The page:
“Taking his argument against changing the broadband standard into deep space, FCC Commissioner Michael O’Rielly said “the report notes that 4K TV requires 25Mbps, but 4K TV is still relatively new and is not expected to be widely adopted for years to come. While the statute directs us to look at advanced capability, this stretches the concept to an untenable extreme. Some people, for example, believe probably incorrectly that we are on a path to interplanetary teleportation. Should we include the estimated bandwidth for that as well?”

Right, because when drafting policy standards, who in their right mind would want them to be forward looking? If we have a feeble definition, like say oh, 1 Mbps with a 2 GB monthly cap, everyone technically has broadband and we can all go home and drink whiskey sours, thrilled with the false knowledge that the United States is a broadband powerhouse. But a standard of 25 Mbps? That makes it harder than ever for the usual assortment of status quo apologists to continue hallucinating that the U.S. broadband market is fiercely competitive.

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Comments on “FCC Redefines Broadband As 25 Mbps, Angering Broadband Industry Perfectly Happy With Previous, Pathetic Standard”

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40 Comments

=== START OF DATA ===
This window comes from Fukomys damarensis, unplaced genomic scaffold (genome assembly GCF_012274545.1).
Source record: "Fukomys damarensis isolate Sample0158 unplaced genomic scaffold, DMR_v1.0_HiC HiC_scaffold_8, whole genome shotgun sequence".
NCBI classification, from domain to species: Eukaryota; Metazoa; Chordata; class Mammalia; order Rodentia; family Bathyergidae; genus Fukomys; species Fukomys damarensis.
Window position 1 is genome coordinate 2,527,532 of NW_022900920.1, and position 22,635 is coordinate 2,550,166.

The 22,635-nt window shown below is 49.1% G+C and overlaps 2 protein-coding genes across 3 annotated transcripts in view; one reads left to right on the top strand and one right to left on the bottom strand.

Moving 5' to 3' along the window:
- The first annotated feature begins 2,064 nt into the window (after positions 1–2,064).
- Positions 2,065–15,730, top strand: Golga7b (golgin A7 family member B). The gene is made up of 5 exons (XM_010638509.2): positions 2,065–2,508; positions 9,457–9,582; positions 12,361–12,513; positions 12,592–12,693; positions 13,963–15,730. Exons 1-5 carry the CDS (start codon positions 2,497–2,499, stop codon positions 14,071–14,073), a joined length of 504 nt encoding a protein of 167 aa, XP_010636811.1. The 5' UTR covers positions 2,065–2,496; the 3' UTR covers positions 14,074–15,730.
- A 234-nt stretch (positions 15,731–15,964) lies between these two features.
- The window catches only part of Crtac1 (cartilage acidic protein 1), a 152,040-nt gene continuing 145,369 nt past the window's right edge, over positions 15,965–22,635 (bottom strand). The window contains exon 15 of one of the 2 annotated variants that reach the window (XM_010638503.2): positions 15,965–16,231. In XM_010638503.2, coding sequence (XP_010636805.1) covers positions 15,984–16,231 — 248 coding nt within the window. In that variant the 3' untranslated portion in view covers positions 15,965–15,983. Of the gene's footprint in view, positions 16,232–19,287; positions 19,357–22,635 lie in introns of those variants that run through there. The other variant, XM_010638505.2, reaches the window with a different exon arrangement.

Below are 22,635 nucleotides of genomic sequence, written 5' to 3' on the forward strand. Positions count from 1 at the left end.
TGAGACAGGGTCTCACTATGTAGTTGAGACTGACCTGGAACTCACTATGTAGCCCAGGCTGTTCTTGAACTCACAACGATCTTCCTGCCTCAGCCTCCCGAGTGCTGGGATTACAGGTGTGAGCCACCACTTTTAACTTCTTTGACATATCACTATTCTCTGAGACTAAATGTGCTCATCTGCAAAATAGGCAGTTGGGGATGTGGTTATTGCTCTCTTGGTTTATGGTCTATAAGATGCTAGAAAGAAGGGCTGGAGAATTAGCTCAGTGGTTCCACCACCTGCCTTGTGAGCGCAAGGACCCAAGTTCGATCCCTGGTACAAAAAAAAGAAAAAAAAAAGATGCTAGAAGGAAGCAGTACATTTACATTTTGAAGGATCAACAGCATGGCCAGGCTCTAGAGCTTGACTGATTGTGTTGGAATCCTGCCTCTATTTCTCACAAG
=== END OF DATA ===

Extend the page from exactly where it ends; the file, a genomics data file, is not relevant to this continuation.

Anonymous Coward says:

Re: Re:

You see the answer from “Techfreedom”: Government agencies should never take any even remotely politically controversial decission in enforcing the law, leading to them not being able to enforce the law, so law is to be meaningless and eventually removed.

Am I the only one seeing that tags thinking as a very good reason against accepting status quo?

Anonymous Coward says:

Re: Re:

You forgot the fact that Idjit Paid and Michael O’Really (not their actual name, but close enough) voted against the public interest in this measure.

Idjit Paid claimed that it was ‘executive overreach,’ and Michael O’Really claimed that it was ‘shifting the goalposts,’ like the technological advances mean nothing to the public.

nasch (profile) says:

Re: Re: Re:

Michael O’Really claimed that it was ‘shifting the goalposts,’ like the technological advances mean nothing to the public.

Isn’t that explicitly the point of this announcement? Moving the goal further ahead to push the industry to improve? What does he think, we should leave the goal at 4mbps until 2100 when we reach 100% broadband coverage, and only move it then?

Vladilyich (profile) says:

Re: I'd LOVE to have 4M/1M

I “upgraded” two days ago. My ISP had been urging me to do this for over a year because they want to dump the DSL and switch everybody to Fibre. It came out to 50% what I had been paying for DSL alone and it included wireless Internet, unlimited usage bandwidth, AND 125 digital television channels with DVR (also on the wireless with two TVs included)meaning I also dumped my cable provider. All of this for $79/month. I just tested my up/down speed on CNET and I went from 5Mbps to 14Mbps. I was told that should increase to 25Mbps by the end of the year as soon as they phase out all of their DSL people.

Togashi (profile) says:

“Some people, for example, believe probably incorrectly that we are on a path to interplanetary teleportation. Should we include the estimated bandwidth for that as well?”

When interplanetary teleportation exists and is mere years away from being widely adopted, yes we most definitely should. We have the capability for 4k streaming right now, we should allow for it in our numbers now. Next question?

Anonymous Coward says: